Hundreds of birdwatchers from all over England and even mainland Europe recently descended on the tiny island of Bryher on the Isles of Scilly (pronounced si-lee) southwest of Cornwall, England, to catch a glimpse of a tiny bird from the U.S. which has rarely been seen in the U.K. In Mid-October, 2022, “twitchers” arrived in great numbers to see the bird. (The British term twitcher, often used as a synonym for an avid birder, is applied to those who travel long distances to see a rare bird. The term apparently originated in the 1950s, when it was used to describe the nervous behavior of Howard Medhurst, a British birdwatcher.)
The Blackburnian Warbler is endemic to North America where it breeds in pine forests and winters in South America in open forests and coffee plantations. This wandering insectivorous bird is the first sighting in England and only the fourth in the UK.
Now how does a bird that weighs about 1/3 of an ounce (9 grams) cross 3000 miles (4800 km) of ocean? A radio story about this warbler supposed that the bird was helped by the jet stream. Considering that the jet stream, high speed west to east winds, are 6 to 9 miles (9-14 km) above the earth, it is highly unlikely that the warbler could make use of these winds. The highest flying bird in the world, the Griffon Vulture, can go as high as 7 miles and a few other large birds (cranes, swans, geese) can also reach the edges of the jet stream, but not the warbler, which is an inefficient flyer compared to larger birds.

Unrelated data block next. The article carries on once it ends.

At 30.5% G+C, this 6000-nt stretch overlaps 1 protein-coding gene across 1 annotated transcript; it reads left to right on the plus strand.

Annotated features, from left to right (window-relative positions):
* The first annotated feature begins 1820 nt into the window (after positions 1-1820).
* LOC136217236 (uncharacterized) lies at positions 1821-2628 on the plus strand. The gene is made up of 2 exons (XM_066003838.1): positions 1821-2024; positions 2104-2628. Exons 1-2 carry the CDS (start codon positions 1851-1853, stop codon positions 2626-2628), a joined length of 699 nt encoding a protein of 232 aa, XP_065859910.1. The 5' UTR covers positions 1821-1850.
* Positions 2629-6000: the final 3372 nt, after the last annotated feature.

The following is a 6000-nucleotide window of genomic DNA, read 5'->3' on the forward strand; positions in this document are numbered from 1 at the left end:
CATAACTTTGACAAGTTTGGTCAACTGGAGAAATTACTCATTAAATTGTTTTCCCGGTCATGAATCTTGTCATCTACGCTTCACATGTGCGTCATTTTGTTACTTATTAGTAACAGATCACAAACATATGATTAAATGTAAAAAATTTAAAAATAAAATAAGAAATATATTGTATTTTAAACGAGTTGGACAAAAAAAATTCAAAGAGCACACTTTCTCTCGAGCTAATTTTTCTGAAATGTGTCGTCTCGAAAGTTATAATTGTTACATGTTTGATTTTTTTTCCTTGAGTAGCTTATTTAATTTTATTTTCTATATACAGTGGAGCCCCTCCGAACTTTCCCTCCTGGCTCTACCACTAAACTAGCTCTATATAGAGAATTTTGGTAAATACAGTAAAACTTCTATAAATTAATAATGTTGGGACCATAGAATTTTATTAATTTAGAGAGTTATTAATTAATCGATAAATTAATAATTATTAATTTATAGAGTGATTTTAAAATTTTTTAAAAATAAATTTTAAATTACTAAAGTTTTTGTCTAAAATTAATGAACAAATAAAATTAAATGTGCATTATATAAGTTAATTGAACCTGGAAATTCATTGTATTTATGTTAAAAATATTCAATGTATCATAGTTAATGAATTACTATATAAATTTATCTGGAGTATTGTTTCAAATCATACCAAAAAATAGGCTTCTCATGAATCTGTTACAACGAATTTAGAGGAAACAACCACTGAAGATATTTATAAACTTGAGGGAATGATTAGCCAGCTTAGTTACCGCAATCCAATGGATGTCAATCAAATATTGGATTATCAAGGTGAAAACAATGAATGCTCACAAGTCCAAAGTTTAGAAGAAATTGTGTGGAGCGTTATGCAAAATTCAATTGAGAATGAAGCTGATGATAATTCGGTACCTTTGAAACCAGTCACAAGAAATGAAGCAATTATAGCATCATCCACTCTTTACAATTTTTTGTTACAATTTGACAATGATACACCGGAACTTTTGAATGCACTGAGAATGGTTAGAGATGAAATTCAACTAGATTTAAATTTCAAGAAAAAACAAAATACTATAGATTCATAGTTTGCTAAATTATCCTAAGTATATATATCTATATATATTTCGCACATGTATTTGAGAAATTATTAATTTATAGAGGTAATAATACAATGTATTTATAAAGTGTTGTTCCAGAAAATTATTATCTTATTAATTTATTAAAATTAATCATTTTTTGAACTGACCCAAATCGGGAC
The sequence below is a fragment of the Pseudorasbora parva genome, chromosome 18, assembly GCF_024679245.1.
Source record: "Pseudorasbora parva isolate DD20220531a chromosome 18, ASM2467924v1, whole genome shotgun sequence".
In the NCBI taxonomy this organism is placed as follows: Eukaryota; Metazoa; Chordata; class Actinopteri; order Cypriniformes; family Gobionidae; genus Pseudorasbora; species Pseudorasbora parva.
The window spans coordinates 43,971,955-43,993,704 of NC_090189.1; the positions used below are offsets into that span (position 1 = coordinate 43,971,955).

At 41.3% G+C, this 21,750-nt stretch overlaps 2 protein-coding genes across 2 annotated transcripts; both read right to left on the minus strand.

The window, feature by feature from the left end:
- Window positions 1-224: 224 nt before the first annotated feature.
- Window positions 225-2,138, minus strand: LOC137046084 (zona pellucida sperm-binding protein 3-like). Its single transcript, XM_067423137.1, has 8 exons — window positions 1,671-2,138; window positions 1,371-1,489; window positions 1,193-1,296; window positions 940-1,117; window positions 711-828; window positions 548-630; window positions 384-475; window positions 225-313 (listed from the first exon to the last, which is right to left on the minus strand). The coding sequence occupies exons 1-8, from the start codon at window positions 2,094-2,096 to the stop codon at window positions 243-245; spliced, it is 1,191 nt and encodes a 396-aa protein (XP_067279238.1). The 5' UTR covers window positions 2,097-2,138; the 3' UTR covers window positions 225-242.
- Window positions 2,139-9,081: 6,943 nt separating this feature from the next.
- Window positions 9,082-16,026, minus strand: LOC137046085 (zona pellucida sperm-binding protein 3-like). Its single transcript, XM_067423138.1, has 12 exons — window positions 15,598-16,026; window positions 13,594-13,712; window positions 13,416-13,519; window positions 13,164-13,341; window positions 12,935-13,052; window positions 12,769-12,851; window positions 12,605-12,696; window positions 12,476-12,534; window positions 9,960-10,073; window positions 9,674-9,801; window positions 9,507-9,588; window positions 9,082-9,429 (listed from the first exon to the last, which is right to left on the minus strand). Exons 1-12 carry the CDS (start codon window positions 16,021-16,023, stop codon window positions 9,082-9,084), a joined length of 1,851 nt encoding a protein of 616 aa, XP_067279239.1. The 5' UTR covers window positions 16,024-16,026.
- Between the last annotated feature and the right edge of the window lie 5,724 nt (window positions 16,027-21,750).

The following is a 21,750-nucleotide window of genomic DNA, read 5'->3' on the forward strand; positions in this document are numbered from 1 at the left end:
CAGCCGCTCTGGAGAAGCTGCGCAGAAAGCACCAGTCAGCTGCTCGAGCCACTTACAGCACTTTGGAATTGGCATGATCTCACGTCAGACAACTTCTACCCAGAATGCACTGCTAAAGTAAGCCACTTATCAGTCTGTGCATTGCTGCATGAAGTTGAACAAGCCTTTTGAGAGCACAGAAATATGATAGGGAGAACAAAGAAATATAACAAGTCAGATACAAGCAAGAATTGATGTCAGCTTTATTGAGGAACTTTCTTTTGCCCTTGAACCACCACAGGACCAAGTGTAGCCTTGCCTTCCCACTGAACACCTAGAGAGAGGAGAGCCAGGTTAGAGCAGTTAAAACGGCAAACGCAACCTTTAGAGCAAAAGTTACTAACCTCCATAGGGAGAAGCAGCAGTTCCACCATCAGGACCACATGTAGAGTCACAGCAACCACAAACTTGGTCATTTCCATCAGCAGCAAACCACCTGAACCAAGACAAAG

The Blackburnian Warbler crosses expanses of ocean twice each year from North America to South America, but there are islands along the way where they can rest and refuel. And stragglers have been found way out of their normal range on the west coast of the U.S. and northwestern Canada, crossing large land areas. But there are only a few sightings across the sea, in Iceland and Great Britain.
So how does a small bird like the Blackburnian Warbler make it across the ocean?
Well, they simply cannot fly non-stop because they can’t carry the needed energy sources and their constant flapping flight uses a lot of energy. The solution? They find a ship going their way.
I’ve been on many cruises and a few research ships and I’ve seen at least a dozen instances of land birds landing on ships to rest – herons, egrets, Egyptian Nightjar, Short-eared Owl, Belted Kingfisher, swallows, and an American Kestrel. I don’t know how long some were on the ship but I remember the owl being a passenger for at least three days.
On the ship the birds can get fresh water, either from the washing of the deck, the pool, rain, or dew condensing on the infrastructure. The bigger birds can last a few days without feeding but the smaller birds cannot; but it is common for ships, lighted at night, to attract insects that smaller birds can feed on.
I have no proof that the Blackburnian Warbler was a stowaway on a cruise ship, but I can’t imagine any other way for this bird to have reached the Scilly Isles.